What do you call a journalist in Persian? 

In the ideology of the Islamists, one term in the plural is ashab rasaneh. Introduced a decade after the establishment of the Islamic Republic, it replaced the original phrase dastandarkaran rasaneh (members of the press), transforming the role and function of the journalist. 

Ashab is an Arabic word that means friends, affiliates, or companions. It gained an additional, religious meaning when the contemporaries of the Prophet Muhammad started calling four of his closest affiliates the Sahaba, known in English as the Companions of the Prophet.

It is this religious meaning of ashab (synonymous with Sahaba) that carries the ideological weight in the phrase ashab rasaneh, as if to say that members of the media have an inherent sacredness to them, a religious halo perhaps not unlike that of a holy warrior.

This new usage suggests that journalists are friendly companions; that they have a sacred duty to advance the positions of the regime. This depiction is problematic in many ways, not least of which because it implies that the raison d’être of journalists in the IR is akin to that of the Prophet’s Companions.

Another problematic term is siah namayee, meaning to reveal the darker side of events in the country. If you’re one of the “friends” or “companions” of the regime, you have a duty to emphasize the positive. When authorities forbid siah namayee, they are essentially rendering the whole field of investigative journalism a crime against the holy government. As a journalist, you have a duty—or resalat, in religious terminology as used in Iran—to remain uncritical.

Indeed, another problematic term introduced by the IR is resalat khabari, which in Arabic literally means the “newsy Message”—or some news-related Message—but in a sacred sense (hence the capitalized M).

In Shia theology, however, resalat refers to religious duty. Resalat khabari implies that the journalist has a religious duty to deliver a certain kind of message, one in line with the Islamic Republic. 

The use of the term has become so ubiquitous that it is often used nonsensically, like in the actual headline that ran on March 7, 2021: “American reporters face the challenge of stating the truth in their Resalat (khabari).”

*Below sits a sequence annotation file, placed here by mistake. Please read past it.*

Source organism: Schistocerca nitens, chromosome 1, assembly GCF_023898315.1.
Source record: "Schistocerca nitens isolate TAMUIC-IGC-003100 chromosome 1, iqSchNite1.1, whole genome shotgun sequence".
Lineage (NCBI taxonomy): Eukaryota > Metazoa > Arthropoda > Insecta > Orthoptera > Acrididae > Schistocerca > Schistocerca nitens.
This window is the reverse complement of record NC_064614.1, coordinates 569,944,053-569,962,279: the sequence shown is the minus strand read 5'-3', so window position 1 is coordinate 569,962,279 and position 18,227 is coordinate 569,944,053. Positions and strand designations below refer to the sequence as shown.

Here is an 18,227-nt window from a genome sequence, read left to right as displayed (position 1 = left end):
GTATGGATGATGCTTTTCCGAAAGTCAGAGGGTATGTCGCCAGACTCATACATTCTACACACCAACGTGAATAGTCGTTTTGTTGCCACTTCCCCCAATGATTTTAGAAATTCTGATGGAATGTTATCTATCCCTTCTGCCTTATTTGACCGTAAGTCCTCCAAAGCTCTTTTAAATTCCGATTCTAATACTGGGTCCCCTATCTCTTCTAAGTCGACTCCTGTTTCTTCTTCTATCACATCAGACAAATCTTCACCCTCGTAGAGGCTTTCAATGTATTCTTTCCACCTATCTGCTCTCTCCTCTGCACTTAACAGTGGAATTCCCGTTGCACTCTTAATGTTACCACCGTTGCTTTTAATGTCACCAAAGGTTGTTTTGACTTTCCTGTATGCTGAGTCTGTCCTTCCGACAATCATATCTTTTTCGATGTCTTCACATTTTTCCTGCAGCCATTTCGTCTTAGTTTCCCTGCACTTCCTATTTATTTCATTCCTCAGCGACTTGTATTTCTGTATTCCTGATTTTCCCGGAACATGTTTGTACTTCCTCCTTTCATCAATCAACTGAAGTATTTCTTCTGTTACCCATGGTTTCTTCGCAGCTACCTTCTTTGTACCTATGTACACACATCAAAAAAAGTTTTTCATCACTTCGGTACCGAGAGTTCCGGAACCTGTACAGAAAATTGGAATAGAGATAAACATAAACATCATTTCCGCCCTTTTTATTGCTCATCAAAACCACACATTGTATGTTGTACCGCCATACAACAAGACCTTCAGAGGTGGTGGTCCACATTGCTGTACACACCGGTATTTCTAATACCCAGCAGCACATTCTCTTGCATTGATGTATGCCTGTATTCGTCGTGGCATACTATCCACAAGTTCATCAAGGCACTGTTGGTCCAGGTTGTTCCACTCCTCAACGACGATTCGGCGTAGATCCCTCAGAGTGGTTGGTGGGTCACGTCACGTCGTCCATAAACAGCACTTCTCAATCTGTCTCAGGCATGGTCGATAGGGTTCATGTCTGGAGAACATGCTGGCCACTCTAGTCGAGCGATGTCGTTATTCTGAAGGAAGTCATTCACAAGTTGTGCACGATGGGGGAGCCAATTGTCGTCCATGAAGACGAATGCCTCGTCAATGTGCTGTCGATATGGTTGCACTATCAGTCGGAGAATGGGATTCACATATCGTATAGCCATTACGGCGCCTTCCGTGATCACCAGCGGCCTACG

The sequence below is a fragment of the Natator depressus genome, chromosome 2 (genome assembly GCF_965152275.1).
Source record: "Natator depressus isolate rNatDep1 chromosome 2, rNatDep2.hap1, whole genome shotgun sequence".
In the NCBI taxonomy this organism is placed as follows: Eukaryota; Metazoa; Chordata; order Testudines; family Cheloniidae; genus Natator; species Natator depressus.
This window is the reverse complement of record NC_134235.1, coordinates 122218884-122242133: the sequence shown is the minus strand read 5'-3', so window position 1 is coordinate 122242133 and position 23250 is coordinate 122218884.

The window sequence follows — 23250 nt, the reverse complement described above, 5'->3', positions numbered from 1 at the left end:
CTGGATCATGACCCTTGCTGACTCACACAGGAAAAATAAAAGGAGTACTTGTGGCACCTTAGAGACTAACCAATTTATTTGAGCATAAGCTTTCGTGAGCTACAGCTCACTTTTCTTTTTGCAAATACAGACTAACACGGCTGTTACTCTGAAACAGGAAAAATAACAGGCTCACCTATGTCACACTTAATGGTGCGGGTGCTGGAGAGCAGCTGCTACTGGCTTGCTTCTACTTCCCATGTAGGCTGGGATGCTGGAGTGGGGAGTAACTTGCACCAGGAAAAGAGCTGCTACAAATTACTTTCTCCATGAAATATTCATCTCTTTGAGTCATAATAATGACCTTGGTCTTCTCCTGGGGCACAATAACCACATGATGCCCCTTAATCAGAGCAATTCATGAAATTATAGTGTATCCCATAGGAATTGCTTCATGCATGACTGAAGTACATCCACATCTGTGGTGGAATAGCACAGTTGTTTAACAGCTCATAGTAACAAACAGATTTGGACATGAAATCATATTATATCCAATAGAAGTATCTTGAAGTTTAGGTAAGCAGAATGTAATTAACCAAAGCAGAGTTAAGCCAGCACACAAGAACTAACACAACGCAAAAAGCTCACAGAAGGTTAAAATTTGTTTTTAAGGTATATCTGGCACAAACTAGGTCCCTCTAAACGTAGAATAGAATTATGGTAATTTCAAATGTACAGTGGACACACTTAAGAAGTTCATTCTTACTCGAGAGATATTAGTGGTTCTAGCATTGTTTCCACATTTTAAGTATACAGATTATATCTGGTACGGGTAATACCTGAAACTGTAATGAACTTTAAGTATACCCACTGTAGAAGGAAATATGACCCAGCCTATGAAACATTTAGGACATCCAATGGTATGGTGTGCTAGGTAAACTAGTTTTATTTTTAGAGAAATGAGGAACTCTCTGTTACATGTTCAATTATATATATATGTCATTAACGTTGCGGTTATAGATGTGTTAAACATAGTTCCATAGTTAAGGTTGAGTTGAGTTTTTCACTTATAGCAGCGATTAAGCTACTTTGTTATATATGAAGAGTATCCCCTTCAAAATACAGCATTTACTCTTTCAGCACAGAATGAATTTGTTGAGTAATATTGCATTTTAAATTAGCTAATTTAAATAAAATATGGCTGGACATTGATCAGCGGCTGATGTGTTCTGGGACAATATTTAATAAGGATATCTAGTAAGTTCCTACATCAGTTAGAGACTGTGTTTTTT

Another case in point in IR Newspeak is hormat qalam, which means the sanctity of the pen (or penmanship).

“Hormat Qalam must be preserved […] as God has given the pen sanctity,” says the Saheb News website, followed by a supporting quote from the Quran.

Obviously these are all problematic terms, as they saddle ashab (journalists) with the ideological mandate to spread the resalat (dutiful message) of the regime, because that is the journalists’ job in the same way that spreading the Message was the job of the Companions of the Prophet. Also, all things penned by a qalam (pen) have hormat (are sacred), a reference presumably to all things disseminated by the IR and its propaganda machine. It would logically follow that a journalist who fails to spread the sacred Message of the regime is committing an act just short of blasphemy.

The Tehran Bureau Style Guide recommends refraining from the use of any of the terms above.

But what do you call a journalist? “Journalist” has crossover usage in Persian. There is also rooznameh-negar, or khabar-negar, which is more authentic to the language. Rooznameh-negar implies someone who writes for a newspaper, and khabar-negar, a reporter. But what do you think about a new, more encompassing word to capture all that is expected of journalists these days? Resaneh-gar, someone who works in media? Any takers?

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